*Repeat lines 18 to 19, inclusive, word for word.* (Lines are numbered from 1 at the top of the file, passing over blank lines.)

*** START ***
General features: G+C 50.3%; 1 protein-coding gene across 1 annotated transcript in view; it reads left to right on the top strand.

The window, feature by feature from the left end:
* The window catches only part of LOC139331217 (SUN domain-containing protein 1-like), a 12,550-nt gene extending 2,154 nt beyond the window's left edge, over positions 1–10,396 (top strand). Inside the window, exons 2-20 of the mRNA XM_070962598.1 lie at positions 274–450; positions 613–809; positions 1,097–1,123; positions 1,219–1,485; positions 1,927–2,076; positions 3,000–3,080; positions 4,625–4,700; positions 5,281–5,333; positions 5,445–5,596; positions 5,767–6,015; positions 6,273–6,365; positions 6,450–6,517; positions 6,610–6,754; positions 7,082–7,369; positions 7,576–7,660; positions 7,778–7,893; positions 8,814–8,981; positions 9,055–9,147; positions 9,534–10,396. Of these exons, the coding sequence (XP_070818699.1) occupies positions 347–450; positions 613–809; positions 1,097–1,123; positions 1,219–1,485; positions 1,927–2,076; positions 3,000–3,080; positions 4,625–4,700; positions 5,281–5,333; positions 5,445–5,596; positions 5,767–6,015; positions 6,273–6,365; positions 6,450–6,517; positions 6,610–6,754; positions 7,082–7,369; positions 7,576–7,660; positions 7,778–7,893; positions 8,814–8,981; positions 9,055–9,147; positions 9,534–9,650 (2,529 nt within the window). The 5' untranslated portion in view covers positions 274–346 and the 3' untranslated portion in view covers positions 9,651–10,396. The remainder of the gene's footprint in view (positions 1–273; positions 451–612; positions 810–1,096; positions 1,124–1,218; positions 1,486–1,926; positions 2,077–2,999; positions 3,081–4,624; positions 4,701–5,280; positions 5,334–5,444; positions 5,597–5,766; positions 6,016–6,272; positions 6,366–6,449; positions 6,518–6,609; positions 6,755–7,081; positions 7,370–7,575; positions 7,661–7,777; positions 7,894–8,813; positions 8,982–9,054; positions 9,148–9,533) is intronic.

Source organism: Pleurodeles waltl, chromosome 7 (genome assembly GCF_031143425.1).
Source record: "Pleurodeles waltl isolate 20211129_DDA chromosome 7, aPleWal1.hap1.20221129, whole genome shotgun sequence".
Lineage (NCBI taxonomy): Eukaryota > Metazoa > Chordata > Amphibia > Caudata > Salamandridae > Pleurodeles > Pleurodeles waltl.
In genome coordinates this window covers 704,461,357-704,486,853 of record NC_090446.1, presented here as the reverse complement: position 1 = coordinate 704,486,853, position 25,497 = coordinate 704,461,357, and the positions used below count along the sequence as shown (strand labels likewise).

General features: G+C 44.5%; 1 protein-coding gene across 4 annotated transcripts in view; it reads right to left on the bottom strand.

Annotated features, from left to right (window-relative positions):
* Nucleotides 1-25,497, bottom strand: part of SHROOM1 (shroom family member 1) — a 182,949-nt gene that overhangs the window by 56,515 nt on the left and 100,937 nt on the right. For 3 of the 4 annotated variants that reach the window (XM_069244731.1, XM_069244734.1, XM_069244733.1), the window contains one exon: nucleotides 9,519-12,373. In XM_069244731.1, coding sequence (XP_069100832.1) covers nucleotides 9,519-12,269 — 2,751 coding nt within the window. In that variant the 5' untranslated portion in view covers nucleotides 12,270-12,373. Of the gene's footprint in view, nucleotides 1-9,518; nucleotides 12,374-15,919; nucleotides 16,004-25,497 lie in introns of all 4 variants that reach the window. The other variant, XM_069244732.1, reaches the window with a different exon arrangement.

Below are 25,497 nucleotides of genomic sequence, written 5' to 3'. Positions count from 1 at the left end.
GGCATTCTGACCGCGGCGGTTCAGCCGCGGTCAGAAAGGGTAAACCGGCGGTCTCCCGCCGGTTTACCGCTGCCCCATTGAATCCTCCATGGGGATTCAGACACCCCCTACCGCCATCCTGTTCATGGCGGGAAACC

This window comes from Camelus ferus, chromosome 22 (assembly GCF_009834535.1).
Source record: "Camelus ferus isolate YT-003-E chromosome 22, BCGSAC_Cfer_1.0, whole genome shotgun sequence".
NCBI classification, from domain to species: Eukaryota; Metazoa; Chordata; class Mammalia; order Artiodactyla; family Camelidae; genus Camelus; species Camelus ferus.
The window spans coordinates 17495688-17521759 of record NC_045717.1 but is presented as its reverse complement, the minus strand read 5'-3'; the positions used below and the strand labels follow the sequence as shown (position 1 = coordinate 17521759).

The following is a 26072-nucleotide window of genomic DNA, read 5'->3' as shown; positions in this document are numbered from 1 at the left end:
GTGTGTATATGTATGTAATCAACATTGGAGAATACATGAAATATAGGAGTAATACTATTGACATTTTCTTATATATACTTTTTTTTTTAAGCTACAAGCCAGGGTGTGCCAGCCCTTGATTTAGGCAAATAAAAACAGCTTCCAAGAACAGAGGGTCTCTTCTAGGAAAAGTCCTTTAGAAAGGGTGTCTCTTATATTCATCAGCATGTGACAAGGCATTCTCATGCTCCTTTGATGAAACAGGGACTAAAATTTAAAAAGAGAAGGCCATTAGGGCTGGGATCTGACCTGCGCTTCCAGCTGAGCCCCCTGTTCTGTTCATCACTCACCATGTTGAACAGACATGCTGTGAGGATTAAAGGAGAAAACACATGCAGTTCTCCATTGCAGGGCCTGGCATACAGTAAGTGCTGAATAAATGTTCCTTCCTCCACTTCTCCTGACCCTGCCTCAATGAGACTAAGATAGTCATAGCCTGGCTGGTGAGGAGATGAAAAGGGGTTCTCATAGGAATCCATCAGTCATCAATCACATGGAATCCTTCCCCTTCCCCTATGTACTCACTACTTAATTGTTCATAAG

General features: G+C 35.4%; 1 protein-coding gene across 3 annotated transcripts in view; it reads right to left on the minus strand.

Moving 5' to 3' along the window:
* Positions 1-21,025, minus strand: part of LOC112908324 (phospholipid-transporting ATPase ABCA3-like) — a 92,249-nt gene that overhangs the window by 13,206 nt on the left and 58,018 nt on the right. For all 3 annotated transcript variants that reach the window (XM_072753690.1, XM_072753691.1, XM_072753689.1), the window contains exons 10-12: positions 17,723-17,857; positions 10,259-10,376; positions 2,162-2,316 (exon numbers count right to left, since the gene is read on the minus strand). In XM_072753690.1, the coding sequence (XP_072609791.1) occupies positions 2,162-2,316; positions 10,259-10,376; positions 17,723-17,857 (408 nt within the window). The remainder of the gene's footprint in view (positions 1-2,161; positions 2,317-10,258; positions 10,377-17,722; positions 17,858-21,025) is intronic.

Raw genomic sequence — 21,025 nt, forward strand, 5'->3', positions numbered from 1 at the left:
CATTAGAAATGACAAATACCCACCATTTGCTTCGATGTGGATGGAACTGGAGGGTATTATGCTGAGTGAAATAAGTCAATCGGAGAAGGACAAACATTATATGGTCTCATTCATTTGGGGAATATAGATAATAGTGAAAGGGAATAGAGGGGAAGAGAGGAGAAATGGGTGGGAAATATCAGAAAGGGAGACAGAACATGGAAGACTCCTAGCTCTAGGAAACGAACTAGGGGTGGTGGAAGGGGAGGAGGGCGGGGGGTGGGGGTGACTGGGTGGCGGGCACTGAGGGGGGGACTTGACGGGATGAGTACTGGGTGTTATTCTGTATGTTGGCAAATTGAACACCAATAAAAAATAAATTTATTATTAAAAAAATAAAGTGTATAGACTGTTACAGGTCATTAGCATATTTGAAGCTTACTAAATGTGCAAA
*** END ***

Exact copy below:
GTGTGTATATGTATGTAATCAACATTGGAGAATACATGAAATATAGGAGTAATACTATTGACATTTTCTTATATATACTTTTTTTTTTAAGCTACAAGCCAGGGTGTGCCAGCCCTTGATTTAGGCAAATAAAAACAGCTTCCAAGAACAGAGGGTCTCTTCTAGGAAAAGTCCTTTAGAAAGGGTGTCTCTTATATTCATCAGCATGTGACAAGGCATTCTCATGCTCCTTTGATGAAACAGGGACTAAAATTTAAAAAGAGAAGGCCATTAGGGCTGGGATCTGACCTGCGCTTCCAGCTGAGCCCCCTGTTCTGTTCATCACTCACCATGTTGAACAGACATGCTGTGAGGATTAAAGGAGAAAACACATGCAGTTCTCCATTGCAGGGCCTGGCATACAGTAAGTGCTGAATAAATGTTCCTTCCTCCACTTCTCCTGACCCTGCCTCAATGAGACTAAGATAGTCATAGCCTGGCTGGTGAGGAGATGAAAAGGGGTTCTCATAGGAATCCATCAGTCATCAATCACATGGAATCCTTCCCCTTCCCCTATGTACTCACTACTTAATTGTTCATAAG

General features: G+C 35.4%; 1 protein-coding gene across 3 annotated transcripts in view; it reads right to left on the minus strand.